As is often the case with the more gritty, early 90s style of gaming, Myst rarely holds your hand. It drops you into some intimidatingly large and complex areas and forces you to work it out in desolate solitude.
7 Jet Force Gemini
Yes, believe it or not, Rare; the Nintendo-like developer that's known for colorful, kid-friendly titles, claims yet another spot on our list of tricky 90s games. Though this majestic third-person shooter, in particular, requires speed and precision as you battle your way across colorful landscapes and fight off bands of drones.
Completionists will have their work cut out for them when trying for expert medals, especially with those intense arcade-style Floyd missions.
6 Streets Of Rage 3
You may want to get a friend to fight alongside you for this one.
Sega's flagship beat 'em-up of the 90s, Streets of Rage, has never been known to be too tough - at least until this 3rd entry. This time, we're thrown into lengthier stages with even more intense and faster-paced gameplay. Weapons are also more vulnerable, breaking down after only a few uses.
As an interesting side note - the English version of Streets of Rage 3 is even more rough, as its normal setting is significantly harder than the hard setting of the Japanese version. The more you know!
5 Metal Gear Solid
Metal Gear Solid's campaign will supposedly run you roughly a dozen hours. Though this is under the assumption that Snake will be able to run, gun, and sneak his way to completion of his mission without much of a hitch.
More likely, you'll often be stopped dead in your tracks and hearing your name screamed at that dreaded game over screen; given the abundance of henchmen, traps, security cameras, and tricky bosses all over the place.
4 Super R-Type
I got this game as a gift decades ago, and I don't recall ever reaching the finish.
While the Shoot 'Em Up as a whole has been known to invoke plenty of cursing at TV sets and broken controllers, Super R-Type on the SNES is up there in difficulty even by the genre's brutal standards. One hit is all it takes for your spacecraft to explode into dust. This occurs not just by failing to evade the endless barrage of projectiles flung at you from everywhere, but even from grazing a wall. It doesn't help that the levels are robust and lack checkpoints.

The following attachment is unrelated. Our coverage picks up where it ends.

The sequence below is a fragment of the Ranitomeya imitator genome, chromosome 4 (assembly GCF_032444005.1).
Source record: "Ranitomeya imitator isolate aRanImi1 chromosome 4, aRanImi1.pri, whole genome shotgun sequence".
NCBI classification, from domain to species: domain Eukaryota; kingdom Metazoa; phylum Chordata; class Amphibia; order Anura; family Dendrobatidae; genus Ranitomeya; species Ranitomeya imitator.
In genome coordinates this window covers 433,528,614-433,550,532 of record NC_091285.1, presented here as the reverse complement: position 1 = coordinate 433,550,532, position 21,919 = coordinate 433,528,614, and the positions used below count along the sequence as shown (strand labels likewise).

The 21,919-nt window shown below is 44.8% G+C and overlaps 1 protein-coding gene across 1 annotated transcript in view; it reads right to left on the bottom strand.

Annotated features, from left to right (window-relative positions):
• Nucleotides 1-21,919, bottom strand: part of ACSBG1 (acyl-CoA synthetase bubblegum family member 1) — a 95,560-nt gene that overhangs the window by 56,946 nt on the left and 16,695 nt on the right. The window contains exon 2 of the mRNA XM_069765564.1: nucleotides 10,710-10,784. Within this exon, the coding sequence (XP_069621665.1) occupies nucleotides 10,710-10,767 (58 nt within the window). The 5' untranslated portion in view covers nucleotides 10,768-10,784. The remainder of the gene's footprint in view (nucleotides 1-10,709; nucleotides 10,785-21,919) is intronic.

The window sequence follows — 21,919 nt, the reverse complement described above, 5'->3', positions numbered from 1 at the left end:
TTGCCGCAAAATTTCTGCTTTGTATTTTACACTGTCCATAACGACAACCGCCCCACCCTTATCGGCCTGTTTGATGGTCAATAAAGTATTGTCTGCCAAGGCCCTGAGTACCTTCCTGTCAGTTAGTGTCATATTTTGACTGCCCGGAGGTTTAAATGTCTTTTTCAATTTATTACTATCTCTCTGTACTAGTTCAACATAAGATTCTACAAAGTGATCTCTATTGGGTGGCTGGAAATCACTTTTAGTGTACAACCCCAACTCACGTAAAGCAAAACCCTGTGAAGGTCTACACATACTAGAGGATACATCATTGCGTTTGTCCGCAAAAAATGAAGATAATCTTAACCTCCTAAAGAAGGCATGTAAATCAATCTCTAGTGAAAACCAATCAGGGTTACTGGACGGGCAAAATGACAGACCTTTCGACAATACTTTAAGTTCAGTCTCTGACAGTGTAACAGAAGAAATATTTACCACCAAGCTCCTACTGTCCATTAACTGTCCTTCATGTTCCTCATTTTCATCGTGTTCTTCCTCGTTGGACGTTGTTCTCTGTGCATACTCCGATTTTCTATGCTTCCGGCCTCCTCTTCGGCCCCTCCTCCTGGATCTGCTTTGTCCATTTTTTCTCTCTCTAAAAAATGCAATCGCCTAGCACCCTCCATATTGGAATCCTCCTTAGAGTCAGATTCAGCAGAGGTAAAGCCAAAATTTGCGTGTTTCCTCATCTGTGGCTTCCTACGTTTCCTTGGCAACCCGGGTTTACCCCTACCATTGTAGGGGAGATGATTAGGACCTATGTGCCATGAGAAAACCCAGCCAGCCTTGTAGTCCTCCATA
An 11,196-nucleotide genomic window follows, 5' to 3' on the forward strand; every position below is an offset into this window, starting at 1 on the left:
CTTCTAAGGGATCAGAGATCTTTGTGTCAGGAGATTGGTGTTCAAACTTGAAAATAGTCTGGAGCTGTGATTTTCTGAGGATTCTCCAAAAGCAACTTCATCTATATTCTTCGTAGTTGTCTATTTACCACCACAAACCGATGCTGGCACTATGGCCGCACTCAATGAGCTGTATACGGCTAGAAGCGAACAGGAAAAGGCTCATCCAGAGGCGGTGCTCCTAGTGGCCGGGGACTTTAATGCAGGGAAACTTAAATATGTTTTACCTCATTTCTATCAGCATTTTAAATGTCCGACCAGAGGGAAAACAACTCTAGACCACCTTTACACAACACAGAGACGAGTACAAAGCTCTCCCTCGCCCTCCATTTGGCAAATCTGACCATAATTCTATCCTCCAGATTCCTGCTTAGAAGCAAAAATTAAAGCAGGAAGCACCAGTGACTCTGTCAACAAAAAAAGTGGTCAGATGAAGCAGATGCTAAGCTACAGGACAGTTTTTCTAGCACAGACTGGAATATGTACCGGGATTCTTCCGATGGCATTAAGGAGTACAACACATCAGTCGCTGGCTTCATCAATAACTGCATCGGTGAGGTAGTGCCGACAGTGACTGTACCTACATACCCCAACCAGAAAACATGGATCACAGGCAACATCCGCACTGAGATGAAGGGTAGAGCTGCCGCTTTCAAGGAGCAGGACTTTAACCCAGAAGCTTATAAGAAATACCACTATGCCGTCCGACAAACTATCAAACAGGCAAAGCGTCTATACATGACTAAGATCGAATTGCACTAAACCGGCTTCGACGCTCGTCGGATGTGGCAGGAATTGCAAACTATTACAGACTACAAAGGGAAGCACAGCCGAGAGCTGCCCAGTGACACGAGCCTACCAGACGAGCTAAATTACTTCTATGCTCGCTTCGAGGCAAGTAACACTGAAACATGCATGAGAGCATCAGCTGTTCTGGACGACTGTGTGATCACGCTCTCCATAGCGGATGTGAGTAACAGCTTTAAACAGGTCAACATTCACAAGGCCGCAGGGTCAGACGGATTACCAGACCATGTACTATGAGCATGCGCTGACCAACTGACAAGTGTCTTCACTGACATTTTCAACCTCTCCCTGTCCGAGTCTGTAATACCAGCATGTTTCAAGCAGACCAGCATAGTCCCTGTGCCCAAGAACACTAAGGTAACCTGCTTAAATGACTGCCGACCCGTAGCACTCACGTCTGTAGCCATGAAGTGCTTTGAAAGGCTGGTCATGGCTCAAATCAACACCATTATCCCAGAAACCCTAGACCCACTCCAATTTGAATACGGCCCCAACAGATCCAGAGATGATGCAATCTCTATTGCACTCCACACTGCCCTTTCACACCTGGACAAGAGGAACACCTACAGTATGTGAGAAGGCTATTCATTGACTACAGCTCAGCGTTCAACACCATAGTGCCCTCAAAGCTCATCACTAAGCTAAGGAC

3 Virtual Bart
For whatever reason, Virtual Bart is one of those games I keep returning to for more abuse, despite the quality being... questionable, and getting shellacked on most of the game's random 6 stages.
All 6 scenarios are vastly different from eachother, drawing on various Simpsons episodes. Yet they're all pretty much equally frustrating and tricky. Whether you're trying to maneuver down a packed water slide, or scurry across ancient lands as a dinosaur, you'll be perishing often. This is thanks to some dicey controls and tons of relentless baddies.
2 Bubble Bobble Part 2
Suddenly, the first iteration of Bubble Bobble on NES doesn't look so tricky after grinding through its 1993 sequel.
Though this follow-up actually contains fewer stages than the first game, it sure doesn't feel like it. Many of the stages are more elaborate and are riddled with more traps and tougher enemies - foes that fly right at you, toss deadly top hats in the air, and spew deadly flames. And unlike Bubble Bobble 1, there are no passwords or co-op play to bail you out.
1 Super Ghouls 'N Ghosts
This Capcom-developed action platformer is often referred to as one of the most difficult games on the SNES, hands-down. Younger gamers soon discovered this the hard way after being drawn to the cool horror themes and booting it up on their new SNES Classic.
Your bulky suit of armor will do little to protect you from the assault of projectiles and ravenous zombies, magicians, and other beasts you'll constantly be contending with. The abundance of gaping pitfalls don't help matters much either. This game can truly be a nightmare to complete.